Just days after concrete barriers were removed from Capp Street and new steel bollard replacements were left to their own devices, some of the new bollards have already been damaged and knocked over.
The collapsible yellow steel bollards along Capp Street from 18th to 22nd streets are intended to limit car traffic on the Mission’s informal red light district. The posts are held upright with pins, but already, several of the padlocks keeping the pins in place have been removed.
Others are missing their pins altogether, and keel over with a push of the hand. Residents have put wooden planters out as reinforcement, keeping the bollards upright. On Wednesday, workers installed new signage to accompany the already damaged barriers.
“We are worried about their fortitude,” said resident Jason Schlachet. “I’m glad they are there, but they need to be effective.”
The south end of the 18th and Capp intersection is blocked with bollards, as are the north ends of the 20th and Capp, 21st and Capp, and 22nd and Capp intersections.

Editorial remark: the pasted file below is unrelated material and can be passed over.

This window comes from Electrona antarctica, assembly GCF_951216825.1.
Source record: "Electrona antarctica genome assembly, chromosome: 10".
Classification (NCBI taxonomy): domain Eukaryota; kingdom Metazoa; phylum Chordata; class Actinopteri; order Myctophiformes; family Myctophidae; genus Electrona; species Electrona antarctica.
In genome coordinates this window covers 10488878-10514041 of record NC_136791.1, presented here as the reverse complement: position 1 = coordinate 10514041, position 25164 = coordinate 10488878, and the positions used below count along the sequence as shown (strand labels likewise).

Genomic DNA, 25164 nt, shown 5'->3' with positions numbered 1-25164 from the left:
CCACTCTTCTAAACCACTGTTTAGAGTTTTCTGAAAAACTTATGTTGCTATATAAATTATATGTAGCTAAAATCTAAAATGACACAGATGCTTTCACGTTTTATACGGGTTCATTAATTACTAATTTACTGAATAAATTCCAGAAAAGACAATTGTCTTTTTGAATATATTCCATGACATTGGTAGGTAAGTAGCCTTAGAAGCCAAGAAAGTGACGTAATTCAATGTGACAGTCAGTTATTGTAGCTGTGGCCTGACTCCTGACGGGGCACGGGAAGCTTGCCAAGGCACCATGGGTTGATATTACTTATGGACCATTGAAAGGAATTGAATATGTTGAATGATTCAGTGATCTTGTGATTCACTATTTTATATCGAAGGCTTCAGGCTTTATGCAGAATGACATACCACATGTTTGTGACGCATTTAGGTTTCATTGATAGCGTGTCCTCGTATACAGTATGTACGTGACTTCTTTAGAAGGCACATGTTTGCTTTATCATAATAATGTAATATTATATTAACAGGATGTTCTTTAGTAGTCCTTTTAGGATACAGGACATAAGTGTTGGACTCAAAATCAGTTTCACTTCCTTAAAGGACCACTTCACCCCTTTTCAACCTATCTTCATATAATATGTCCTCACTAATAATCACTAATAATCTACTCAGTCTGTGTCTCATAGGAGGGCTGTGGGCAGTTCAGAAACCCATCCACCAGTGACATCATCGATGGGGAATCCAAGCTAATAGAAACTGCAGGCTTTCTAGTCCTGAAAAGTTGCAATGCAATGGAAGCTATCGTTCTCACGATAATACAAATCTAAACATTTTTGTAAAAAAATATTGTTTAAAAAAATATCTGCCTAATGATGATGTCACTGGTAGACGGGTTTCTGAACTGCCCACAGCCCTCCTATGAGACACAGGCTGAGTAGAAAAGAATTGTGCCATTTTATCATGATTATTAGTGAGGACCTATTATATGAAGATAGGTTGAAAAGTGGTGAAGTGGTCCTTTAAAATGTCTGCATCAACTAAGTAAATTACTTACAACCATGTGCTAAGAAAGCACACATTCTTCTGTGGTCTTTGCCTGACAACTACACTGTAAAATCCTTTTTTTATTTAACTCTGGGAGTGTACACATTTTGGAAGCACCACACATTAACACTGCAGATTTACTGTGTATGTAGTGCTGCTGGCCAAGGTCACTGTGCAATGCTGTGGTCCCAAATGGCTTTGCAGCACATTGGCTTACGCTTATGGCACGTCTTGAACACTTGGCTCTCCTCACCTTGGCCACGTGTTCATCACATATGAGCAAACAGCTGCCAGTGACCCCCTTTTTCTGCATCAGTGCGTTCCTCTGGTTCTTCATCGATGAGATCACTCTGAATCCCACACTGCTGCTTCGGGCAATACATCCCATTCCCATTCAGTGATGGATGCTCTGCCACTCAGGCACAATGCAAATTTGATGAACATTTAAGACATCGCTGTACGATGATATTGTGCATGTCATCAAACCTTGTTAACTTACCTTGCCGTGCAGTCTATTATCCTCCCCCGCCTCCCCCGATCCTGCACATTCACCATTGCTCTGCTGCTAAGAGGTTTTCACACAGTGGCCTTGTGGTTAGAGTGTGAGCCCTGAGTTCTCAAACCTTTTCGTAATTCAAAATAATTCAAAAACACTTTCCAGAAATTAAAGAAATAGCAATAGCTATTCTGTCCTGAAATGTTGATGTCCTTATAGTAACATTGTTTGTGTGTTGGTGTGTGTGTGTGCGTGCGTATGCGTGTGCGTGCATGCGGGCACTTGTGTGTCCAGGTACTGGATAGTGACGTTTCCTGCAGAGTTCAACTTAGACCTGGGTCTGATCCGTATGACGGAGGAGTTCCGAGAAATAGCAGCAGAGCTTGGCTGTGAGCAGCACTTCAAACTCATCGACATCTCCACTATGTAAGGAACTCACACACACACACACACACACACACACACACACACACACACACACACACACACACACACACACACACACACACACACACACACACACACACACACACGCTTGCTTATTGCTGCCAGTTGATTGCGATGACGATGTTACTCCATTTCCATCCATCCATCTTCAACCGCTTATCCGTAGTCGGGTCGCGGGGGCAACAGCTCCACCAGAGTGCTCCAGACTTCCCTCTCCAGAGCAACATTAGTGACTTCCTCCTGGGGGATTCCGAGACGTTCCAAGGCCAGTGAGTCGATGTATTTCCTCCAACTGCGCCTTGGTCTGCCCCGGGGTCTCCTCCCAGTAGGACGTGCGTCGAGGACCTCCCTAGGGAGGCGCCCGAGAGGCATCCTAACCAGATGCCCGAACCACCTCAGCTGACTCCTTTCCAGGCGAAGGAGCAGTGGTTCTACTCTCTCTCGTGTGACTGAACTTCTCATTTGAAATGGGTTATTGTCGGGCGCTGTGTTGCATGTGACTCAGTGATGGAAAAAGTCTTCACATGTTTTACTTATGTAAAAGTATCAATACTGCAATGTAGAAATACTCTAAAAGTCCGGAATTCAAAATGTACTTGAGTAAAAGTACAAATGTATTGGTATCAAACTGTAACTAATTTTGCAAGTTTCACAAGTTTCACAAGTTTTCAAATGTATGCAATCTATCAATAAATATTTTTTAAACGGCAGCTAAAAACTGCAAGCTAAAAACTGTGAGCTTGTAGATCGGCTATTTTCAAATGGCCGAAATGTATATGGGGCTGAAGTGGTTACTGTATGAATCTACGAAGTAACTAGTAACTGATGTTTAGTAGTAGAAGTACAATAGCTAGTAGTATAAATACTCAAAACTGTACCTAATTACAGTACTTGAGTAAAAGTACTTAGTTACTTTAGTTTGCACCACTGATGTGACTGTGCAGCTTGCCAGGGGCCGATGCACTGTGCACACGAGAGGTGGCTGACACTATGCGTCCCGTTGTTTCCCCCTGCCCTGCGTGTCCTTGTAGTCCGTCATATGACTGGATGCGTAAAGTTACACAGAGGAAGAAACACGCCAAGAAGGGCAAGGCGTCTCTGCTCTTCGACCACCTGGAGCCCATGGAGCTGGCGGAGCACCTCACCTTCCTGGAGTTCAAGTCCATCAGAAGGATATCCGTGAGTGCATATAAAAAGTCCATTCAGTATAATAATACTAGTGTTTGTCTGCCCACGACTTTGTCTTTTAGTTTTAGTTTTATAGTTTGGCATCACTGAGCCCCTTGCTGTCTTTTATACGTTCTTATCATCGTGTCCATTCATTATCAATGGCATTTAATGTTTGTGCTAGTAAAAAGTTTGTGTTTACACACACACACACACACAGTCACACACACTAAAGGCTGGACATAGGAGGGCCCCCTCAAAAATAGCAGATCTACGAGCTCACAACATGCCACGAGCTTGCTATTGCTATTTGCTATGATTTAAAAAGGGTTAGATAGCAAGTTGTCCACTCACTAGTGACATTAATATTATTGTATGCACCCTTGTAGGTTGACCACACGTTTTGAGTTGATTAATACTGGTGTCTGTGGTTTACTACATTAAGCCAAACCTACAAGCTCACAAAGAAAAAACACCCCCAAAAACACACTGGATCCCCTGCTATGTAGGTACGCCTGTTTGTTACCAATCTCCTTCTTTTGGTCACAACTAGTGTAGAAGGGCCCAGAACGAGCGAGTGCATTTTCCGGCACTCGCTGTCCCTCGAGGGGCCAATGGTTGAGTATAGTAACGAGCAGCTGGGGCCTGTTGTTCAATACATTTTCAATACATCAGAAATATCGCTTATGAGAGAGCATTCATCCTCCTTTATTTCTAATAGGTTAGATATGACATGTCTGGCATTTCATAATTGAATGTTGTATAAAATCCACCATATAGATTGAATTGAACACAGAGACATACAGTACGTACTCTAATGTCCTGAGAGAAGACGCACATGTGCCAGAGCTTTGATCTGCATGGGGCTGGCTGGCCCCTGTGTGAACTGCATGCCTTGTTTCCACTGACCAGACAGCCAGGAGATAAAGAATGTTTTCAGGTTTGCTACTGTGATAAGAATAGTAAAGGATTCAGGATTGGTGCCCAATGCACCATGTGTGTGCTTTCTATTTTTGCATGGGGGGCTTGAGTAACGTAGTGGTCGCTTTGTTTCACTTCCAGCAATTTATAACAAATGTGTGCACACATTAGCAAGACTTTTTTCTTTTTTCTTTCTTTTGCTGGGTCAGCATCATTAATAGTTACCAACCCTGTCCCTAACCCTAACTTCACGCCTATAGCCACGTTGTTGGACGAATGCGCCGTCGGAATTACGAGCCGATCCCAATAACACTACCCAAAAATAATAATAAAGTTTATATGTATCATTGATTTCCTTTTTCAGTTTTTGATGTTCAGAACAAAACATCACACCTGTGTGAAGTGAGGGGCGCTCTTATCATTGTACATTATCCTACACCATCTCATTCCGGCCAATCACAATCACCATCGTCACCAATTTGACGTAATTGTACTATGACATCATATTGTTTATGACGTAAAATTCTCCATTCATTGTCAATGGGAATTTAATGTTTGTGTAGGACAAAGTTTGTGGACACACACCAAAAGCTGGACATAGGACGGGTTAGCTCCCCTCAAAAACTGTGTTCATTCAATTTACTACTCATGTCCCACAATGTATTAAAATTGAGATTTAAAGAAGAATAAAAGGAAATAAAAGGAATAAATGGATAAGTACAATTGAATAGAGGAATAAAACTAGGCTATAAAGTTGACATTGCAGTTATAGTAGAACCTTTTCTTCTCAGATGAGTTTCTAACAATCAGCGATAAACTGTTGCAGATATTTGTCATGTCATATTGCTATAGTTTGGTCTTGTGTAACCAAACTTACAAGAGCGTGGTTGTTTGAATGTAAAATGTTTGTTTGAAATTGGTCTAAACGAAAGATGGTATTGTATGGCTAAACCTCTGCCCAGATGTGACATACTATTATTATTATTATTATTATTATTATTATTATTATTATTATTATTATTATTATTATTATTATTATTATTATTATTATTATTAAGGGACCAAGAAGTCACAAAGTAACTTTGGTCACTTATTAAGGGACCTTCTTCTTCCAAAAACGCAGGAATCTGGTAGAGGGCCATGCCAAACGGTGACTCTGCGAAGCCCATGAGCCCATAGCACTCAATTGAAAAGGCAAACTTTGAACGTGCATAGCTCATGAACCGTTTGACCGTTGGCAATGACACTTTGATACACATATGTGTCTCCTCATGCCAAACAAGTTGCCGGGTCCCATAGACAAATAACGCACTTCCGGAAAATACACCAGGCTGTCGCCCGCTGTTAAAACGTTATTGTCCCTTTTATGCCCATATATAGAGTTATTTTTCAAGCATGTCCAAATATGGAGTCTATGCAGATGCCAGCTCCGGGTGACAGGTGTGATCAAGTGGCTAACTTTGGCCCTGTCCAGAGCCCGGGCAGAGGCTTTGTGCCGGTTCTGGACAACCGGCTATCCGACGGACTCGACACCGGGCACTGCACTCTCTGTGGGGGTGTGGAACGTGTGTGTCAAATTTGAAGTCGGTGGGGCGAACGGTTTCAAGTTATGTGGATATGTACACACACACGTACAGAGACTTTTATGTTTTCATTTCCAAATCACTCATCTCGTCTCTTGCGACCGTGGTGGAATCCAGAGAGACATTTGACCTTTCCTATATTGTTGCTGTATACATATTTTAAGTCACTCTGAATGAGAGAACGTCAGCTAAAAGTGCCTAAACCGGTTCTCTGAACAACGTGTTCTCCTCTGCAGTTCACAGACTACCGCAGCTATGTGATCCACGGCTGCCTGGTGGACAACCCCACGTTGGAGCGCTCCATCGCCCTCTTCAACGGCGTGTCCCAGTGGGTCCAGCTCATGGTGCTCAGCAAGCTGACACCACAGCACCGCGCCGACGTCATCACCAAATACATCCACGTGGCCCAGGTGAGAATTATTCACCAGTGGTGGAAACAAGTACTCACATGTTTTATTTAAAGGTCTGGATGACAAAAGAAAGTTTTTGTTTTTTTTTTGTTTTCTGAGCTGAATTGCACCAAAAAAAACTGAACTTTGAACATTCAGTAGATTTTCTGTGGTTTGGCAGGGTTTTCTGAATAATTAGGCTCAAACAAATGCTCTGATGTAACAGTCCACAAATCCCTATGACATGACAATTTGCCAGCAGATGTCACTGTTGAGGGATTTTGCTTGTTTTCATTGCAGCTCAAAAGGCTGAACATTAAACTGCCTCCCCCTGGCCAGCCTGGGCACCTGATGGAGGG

The far more impenetrable concrete slabs that preceded the bollards were only removed on Saturday. Those hulking barriers had been covered in graffiti, and the Fire Department raised concerns about accessibility in case of an emergency.
Emergency vehicles like fire trucks are able to drive over the new bollards and collapse them, and the city can later replace the pins that hold them in place.
But, it seems civilian vehicles — or people with bolt cutters — can also flatten the steel posts.
Public Works spokesperson Rachel Gordon said she was unsure of how the damage occurred.
“We’re looking into why it failed, and how we can make sure they’re secured going forward,” she said.
For now, many residents are still pleased with the effects of blocking the streets: Several residents said at a police community meeting, held earlier this week, that sex work and car traffic has practically disappeared on the blocks where the barriers were installed.
Children’s chalk drawings can be seen in the middle of the street, and traffic is minimal. Loading trucks park along the barriers, without having to use a parking spot or block the roadway.
“For the first time in 40 years, I can open my window at night,” said one woman at the community meeting. “Literally … I can open my window at night without having to listen to arguments, and cars rock back to back to back.”